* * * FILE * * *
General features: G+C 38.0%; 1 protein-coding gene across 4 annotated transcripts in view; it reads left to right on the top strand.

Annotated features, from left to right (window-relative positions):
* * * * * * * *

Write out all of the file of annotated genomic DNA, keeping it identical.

General features: G+C 38.0%; 1 protein-coding gene across 4 annotated transcripts in view; it reads left to right on the top strand.

Annotated features, from left to right (window-relative positions):